100 actions=one reaction

This weekend was the competition of Rube Goldberg project. Many of you may be wondering what, or who is Rube Goldberg. He was an engineer that be came a cartoonist, and was widely popular. Many of the cartoons in news papers today are made by people who loved Rube's work.

Reuben Lucius Goldberg was born in San Fransisco on July 4Th 1883. He went to college and be came an engineer. After graduation he became an aquatic engineer for the sewer, and water systems in San Fransisco. After a while Rube saw that This job was not for him, he got a job at a newspaper, as a office boy. Mr. Goldberg would send drawings and cartoons to the editors to publish, and they finally got published. He became a great hit and many people liked his work as well as his nifty inventions on the paper.

Today there is a national Rube Goldberg contest that many colleges have made popular. These competitions are usually for engineer students and consists of a team of students, making an invention that uses a lot of actions to make one thing happen. The national competition rules say that the minimum actions are twenty, but since the competition has evolved many of the teams have one-hundred to one-hundred and twenty actions.

Now here at Purdue N.S.E.B.E (National Society of Black Engineers) is one of the teams that participates in the competition. I myself am in the organization, my friends from high school David Howard, and Kaijah Blackwell were on the team and made an invention. I was proud to see there picture on the front page of the Exponent Monday morning. The Rube Goldberg project is a very interesting project that brings many of Rube's ideas alive.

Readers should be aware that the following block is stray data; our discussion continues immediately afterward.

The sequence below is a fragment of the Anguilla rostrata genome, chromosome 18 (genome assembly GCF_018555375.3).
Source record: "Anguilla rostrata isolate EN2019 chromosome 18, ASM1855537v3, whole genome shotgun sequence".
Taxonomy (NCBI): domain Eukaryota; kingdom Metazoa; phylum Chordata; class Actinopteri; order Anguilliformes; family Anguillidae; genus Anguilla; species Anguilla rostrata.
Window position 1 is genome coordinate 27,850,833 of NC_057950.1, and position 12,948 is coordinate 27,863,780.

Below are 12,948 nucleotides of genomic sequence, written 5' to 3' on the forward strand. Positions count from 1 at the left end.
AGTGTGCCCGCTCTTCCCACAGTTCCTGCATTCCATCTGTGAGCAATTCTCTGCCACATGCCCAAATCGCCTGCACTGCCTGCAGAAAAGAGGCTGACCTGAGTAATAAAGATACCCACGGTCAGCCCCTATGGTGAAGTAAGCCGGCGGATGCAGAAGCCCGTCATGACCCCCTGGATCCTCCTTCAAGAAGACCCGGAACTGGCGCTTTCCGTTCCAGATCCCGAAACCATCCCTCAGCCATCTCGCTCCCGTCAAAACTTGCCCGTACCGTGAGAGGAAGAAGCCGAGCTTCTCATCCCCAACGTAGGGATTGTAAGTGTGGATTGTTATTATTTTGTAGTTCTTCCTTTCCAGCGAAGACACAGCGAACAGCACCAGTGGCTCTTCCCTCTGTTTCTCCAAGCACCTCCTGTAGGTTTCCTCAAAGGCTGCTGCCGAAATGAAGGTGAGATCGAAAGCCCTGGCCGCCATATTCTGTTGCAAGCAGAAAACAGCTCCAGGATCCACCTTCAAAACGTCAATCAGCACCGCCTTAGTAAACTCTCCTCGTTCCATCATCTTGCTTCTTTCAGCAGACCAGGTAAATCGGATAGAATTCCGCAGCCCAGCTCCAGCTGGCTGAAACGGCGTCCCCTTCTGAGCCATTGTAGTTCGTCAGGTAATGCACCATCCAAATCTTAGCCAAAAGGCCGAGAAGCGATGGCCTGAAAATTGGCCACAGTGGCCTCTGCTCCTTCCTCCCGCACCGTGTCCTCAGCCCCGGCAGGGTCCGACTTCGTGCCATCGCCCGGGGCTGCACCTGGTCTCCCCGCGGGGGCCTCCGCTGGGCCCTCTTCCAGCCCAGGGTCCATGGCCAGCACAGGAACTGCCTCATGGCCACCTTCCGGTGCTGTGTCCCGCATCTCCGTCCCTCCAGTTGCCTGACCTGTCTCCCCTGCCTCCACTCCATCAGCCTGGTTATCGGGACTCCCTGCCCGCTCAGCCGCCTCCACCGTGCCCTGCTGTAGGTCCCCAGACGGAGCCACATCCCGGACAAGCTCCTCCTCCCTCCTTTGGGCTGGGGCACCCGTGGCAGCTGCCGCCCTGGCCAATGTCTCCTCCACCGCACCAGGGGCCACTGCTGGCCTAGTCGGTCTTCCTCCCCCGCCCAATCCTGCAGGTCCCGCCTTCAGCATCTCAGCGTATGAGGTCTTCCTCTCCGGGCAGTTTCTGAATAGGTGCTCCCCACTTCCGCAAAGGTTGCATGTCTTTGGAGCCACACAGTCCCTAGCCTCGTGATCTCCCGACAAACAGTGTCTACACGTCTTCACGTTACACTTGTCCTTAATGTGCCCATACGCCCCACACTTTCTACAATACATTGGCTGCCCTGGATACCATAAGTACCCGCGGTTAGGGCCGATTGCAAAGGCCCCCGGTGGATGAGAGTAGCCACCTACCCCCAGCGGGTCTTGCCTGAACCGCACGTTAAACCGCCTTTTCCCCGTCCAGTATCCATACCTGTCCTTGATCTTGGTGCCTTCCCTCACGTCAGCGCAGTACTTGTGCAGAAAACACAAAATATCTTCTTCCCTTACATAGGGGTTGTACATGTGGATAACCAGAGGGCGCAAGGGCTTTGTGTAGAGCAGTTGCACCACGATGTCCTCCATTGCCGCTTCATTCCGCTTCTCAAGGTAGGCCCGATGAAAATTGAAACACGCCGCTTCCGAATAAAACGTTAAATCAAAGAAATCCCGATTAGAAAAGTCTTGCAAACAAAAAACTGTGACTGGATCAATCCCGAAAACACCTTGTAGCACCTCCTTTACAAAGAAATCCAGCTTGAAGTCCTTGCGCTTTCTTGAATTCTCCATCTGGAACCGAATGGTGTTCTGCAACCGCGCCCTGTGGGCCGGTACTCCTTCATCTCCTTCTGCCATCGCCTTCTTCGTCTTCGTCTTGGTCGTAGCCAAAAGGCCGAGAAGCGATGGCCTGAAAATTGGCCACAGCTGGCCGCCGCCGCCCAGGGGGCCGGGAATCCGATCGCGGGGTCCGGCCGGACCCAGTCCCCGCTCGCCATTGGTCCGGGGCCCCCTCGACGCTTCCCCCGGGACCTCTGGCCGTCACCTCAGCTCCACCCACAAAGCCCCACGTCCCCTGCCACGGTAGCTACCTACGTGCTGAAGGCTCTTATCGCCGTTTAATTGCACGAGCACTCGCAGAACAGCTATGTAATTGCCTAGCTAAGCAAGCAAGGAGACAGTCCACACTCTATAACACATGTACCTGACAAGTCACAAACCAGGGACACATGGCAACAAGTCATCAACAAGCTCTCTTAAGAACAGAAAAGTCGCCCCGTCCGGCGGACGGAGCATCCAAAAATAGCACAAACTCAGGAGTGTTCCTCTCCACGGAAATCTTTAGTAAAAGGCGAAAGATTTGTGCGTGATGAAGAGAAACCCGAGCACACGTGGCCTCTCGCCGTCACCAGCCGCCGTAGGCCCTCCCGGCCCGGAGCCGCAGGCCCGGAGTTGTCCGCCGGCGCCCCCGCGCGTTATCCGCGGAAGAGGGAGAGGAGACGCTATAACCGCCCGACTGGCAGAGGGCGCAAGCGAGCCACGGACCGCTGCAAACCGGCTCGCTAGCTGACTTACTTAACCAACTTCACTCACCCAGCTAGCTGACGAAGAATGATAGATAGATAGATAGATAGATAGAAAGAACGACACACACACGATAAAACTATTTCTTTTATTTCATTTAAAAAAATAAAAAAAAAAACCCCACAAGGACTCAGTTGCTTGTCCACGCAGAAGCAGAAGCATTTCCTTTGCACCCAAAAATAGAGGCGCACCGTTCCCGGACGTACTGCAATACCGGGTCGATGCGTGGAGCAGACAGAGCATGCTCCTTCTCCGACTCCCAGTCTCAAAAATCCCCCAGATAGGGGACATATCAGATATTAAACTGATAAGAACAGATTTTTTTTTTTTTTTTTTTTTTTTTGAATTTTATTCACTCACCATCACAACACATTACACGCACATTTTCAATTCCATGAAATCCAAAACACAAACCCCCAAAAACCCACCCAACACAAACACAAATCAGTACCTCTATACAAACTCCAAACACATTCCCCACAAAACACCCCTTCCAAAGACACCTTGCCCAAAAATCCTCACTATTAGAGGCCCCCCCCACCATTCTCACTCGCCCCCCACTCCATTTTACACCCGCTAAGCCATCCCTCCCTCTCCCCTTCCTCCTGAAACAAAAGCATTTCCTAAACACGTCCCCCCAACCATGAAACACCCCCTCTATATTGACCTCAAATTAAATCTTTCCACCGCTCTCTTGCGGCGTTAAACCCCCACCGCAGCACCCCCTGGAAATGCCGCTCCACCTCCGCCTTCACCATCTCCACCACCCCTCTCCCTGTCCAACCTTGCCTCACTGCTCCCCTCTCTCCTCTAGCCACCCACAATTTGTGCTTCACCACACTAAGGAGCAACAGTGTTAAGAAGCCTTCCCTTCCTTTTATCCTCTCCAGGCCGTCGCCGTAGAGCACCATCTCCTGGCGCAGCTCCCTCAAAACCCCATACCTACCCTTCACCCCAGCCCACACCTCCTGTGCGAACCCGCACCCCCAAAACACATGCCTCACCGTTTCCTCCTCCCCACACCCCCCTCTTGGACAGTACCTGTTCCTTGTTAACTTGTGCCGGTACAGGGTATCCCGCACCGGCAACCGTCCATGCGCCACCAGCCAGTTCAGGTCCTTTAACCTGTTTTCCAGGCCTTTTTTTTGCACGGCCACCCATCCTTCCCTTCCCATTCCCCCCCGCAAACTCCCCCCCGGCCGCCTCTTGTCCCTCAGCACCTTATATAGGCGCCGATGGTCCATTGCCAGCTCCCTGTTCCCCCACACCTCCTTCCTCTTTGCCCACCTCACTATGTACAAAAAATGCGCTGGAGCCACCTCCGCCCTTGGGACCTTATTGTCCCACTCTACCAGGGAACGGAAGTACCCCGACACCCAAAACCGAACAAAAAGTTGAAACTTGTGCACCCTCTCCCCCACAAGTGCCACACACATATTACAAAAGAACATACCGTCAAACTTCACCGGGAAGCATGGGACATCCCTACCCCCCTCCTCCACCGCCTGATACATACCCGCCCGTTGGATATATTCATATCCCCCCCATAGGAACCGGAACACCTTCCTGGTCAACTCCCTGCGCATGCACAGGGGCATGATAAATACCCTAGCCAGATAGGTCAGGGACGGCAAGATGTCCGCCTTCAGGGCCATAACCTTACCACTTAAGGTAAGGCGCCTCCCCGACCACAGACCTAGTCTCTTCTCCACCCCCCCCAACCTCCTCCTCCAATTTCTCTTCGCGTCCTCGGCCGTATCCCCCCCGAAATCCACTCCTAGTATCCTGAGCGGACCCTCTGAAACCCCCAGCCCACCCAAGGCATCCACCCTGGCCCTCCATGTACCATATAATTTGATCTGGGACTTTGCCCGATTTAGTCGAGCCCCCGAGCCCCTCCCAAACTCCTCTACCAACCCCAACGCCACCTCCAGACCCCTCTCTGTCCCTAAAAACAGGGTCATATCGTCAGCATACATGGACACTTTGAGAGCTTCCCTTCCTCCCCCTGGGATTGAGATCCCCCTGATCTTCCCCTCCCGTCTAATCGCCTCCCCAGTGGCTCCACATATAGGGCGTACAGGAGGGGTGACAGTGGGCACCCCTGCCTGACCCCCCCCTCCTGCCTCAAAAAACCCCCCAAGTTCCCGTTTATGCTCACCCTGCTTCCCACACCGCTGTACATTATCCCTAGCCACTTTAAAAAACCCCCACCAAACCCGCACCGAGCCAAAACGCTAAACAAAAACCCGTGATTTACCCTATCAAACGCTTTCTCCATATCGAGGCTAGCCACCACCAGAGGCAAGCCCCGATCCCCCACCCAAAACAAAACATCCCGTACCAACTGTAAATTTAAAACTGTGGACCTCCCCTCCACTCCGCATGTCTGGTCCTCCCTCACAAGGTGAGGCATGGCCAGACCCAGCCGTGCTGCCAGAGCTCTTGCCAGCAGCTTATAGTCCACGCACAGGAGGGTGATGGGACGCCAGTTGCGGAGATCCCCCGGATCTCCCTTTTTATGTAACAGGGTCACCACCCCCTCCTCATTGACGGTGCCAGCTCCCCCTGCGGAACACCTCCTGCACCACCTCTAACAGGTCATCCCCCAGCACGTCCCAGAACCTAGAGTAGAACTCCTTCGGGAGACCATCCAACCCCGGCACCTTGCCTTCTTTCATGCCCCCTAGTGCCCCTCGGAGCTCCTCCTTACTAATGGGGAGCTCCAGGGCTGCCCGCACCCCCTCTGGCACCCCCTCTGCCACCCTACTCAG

My friends and I always liked looking up different Rube Goldberg apparatuses in our AP physics class last year. Since there were only four of us, our teacher did not really mind that we messed around in class. We said that we were going to make one of them, but we never actually got around to doing it. We just looked up more videos. I was a good thought though.

How did your team end up doing then? You said that their picture made the front of the Exponent, but it never said how well your group did. I think that would be a good thing to add in.

February 26, 2009 at 11:58 AM